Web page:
Victoria Police needs to improve the way it manages personal information it holds about Victorians to make sure it is not misused or falls into the wrong hands, according to a report released today by the Independent Broad-based Anti-corruption Commission (IBAC).
IBAC’s report, Unauthorised access and disclosure of information held by Victoria Police, analyses corruption risks in how Victoria Police handles official information and law enforcement data, including personal information it holds about Victorians. The report says misuse of information by police officers may constitute or enable corrupt conduct.
“Victoria Police relies on community trust and information from the public to perform its role. When information isn’t handled properly, particularly personal and sensitive information collected for law enforcement purposes, that trust is undermined,” IBAC Deputy Commissioner Katie Miller said.
The report warns that unauthorised access and disclosure of personal and sensitive information by police can lead to serious consequences for people and organisations, such as investigations being compromised, the safety of victims or witnesses being put at risk, and exploitation of information by organised crime groups for criminal purposes.
“When information held by Victoria Police is accessed and disclosed without authorisation it can compromise people’s privacy and safety. The community needs to be confident Victoria Police is securing information effectively and only accessing it for legitimate purposes,” Deputy Commissioner Miller said.
IBAC is responsible for preventing, exposing and investigating police misconduct and corruption in Victoria. It plays a vital role in building community confidence by providing independent oversight of police operations. IBAC’s work includes research and education, both of which can help prevent police misconduct and corruption.
Deputy Commissioner Miller said this research work was undertaken to help Victoria Police identify opportunities to improve their systems, processes and controls around information handling. The report outlines a number of ways Victoria Police can better prevent and detect misuse and unauthorised disclosures, including: increased targeted and sustained auditing of police information and data systems, and enhanced education coupled with ongoing training for police employees.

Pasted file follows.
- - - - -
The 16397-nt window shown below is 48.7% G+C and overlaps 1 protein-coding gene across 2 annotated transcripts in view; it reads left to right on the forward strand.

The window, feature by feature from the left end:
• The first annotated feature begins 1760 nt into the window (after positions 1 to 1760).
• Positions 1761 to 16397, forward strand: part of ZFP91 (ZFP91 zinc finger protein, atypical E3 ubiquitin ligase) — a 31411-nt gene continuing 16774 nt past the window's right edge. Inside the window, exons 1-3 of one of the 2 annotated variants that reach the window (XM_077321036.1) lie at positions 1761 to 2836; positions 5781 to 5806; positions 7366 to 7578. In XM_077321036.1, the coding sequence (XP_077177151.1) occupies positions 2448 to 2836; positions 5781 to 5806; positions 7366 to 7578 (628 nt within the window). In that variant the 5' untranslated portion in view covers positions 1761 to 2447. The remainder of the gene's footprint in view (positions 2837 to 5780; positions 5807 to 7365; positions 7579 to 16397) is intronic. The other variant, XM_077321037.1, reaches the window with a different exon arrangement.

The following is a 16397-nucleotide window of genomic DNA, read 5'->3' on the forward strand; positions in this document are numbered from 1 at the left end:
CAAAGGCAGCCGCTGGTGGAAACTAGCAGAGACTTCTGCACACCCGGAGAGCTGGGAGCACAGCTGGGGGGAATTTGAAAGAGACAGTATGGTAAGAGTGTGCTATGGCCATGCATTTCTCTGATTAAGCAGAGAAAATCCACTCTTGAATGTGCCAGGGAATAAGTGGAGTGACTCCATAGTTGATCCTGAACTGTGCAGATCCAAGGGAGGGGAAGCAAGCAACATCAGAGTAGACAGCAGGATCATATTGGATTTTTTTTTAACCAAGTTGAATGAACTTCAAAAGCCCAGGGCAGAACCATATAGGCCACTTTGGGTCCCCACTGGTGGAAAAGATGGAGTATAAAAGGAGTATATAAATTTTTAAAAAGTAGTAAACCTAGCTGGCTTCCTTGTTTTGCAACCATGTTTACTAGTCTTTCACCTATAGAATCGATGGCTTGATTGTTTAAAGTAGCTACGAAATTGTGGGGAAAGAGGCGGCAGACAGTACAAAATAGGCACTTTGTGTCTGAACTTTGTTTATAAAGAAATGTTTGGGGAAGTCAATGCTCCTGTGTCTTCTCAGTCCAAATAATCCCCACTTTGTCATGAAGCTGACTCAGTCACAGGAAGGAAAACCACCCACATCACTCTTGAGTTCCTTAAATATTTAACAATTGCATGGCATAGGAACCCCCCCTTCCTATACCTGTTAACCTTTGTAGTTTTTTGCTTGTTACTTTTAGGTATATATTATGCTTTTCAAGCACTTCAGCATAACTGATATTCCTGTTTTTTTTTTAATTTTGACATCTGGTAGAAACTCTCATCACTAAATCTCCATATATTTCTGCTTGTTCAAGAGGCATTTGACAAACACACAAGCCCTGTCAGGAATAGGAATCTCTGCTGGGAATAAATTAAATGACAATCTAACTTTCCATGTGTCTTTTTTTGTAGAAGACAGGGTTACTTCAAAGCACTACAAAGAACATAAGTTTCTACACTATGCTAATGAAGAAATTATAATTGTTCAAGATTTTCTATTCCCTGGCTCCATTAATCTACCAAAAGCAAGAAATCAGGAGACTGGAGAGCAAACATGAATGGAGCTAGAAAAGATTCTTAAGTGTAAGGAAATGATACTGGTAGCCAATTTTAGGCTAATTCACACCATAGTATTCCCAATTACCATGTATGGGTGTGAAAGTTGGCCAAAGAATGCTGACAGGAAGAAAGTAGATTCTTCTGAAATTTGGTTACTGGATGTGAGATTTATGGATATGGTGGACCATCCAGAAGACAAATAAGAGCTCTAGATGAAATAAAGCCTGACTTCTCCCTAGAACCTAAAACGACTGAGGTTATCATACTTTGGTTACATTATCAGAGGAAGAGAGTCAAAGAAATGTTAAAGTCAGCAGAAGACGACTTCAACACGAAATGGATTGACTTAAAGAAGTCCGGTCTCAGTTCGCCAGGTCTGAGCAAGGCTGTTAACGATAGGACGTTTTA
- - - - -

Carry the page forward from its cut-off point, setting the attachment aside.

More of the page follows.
“The report notes increased use of technology has made it easier for Victoria Police employees to inappropriately use personal portable devices and mobile phones to copy or save data to share with others, including on social media,”
“Unauthorised access and disclosure of information is frequently identified in corruption investigations by IBAC and other agencies. IBAC intelligence suggests information misuse is underreported in Victoria Police and across the entire public sector. Raising awareness among Victoria Police employees and the community about the risks of information misuse, along with how it can enable and be corrupt conduct will allow for greater prevention, detection and reporting of incidents,” Deputy Commissioner Miller said.
This is the first in a series of three IBAC reports looking at common information misuse risks and their drivers across Victoria Police, and state and local government.